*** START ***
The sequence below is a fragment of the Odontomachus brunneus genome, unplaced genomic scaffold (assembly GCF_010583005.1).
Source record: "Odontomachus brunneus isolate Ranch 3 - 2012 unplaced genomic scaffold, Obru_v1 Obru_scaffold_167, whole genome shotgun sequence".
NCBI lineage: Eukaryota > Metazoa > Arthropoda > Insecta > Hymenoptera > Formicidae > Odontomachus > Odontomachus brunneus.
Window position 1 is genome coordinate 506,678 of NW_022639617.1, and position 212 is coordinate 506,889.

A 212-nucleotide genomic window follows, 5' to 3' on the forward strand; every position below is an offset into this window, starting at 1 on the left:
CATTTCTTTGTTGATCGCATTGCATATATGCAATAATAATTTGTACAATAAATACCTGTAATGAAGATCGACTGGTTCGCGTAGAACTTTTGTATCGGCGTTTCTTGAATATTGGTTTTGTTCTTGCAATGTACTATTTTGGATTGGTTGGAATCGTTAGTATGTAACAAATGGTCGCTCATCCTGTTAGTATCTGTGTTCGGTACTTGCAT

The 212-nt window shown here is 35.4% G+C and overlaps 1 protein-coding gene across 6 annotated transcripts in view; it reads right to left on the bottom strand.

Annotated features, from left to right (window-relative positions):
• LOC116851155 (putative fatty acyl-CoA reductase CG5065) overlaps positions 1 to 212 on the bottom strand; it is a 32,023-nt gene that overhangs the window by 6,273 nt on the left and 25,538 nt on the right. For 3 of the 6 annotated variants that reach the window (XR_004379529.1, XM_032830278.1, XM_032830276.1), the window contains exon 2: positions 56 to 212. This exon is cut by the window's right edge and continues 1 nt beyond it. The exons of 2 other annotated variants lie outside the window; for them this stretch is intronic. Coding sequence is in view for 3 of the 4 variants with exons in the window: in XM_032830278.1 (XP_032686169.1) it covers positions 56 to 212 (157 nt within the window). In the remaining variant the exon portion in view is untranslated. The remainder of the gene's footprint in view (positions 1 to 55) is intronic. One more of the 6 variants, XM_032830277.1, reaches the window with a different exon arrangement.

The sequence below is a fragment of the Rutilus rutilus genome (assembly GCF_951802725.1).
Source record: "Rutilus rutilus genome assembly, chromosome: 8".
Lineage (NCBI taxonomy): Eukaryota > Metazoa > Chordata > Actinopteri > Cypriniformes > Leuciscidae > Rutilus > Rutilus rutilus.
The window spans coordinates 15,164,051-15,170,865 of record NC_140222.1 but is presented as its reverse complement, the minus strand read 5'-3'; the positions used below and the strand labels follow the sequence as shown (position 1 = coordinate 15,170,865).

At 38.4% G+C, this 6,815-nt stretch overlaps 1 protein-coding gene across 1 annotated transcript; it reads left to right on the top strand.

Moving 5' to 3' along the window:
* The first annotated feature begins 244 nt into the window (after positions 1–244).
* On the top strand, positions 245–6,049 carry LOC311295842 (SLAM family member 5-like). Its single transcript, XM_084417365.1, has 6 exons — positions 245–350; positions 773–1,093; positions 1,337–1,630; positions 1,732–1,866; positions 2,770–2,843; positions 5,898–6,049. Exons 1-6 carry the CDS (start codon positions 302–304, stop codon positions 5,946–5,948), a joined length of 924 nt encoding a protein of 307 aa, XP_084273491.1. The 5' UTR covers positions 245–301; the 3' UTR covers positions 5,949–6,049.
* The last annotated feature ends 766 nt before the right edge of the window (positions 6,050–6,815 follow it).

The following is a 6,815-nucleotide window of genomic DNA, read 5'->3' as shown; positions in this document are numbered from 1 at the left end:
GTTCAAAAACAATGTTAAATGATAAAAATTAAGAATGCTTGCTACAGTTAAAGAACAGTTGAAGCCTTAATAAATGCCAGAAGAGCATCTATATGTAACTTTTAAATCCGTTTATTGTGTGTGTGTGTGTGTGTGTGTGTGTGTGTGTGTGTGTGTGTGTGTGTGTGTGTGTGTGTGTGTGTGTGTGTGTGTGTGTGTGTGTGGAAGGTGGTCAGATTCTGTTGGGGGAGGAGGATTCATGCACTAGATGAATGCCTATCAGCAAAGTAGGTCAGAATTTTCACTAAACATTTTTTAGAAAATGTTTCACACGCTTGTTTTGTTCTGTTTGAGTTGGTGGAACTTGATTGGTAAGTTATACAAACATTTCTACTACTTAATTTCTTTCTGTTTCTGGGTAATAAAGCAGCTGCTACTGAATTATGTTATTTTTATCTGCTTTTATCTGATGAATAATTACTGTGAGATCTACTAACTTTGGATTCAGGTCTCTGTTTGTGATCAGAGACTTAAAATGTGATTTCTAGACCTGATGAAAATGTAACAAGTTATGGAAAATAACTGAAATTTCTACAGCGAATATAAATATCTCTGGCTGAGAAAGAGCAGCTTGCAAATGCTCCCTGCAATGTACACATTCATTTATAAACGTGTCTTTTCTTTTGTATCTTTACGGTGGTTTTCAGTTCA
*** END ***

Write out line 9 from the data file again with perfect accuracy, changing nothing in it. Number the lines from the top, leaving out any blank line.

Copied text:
• LOC116851155 (putative fatty acyl-CoA reductase CG5065) overlaps positions 1 to 212 on the bottom strand; it is a 32,023-nt gene that overhangs the window by 6,273 nt on the left and 25,538 nt on the right. For 3 of the 6 annotated variants that reach the window (XR_004379529.1, XM_032830278.1, XM_032830276.1), the window contains exon 2: positions 56 to 212. This exon is cut by the window's right edge and continues 1 nt beyond it. The exons of 2 other annotated variants lie outside the window; for them this stretch is intronic. Coding sequence is in view for 3 of the 4 variants with exons in the window: in XM_032830278.1 (XP_032686169.1) it covers positions 56 to 212 (157 nt within the window). In the remaining variant the exon portion in view is untranslated. The remainder of the gene's footprint in view (positions 1 to 55) is intronic. One more of the 6 variants, XM_032830277.1, reaches the window with a different exon arrangement.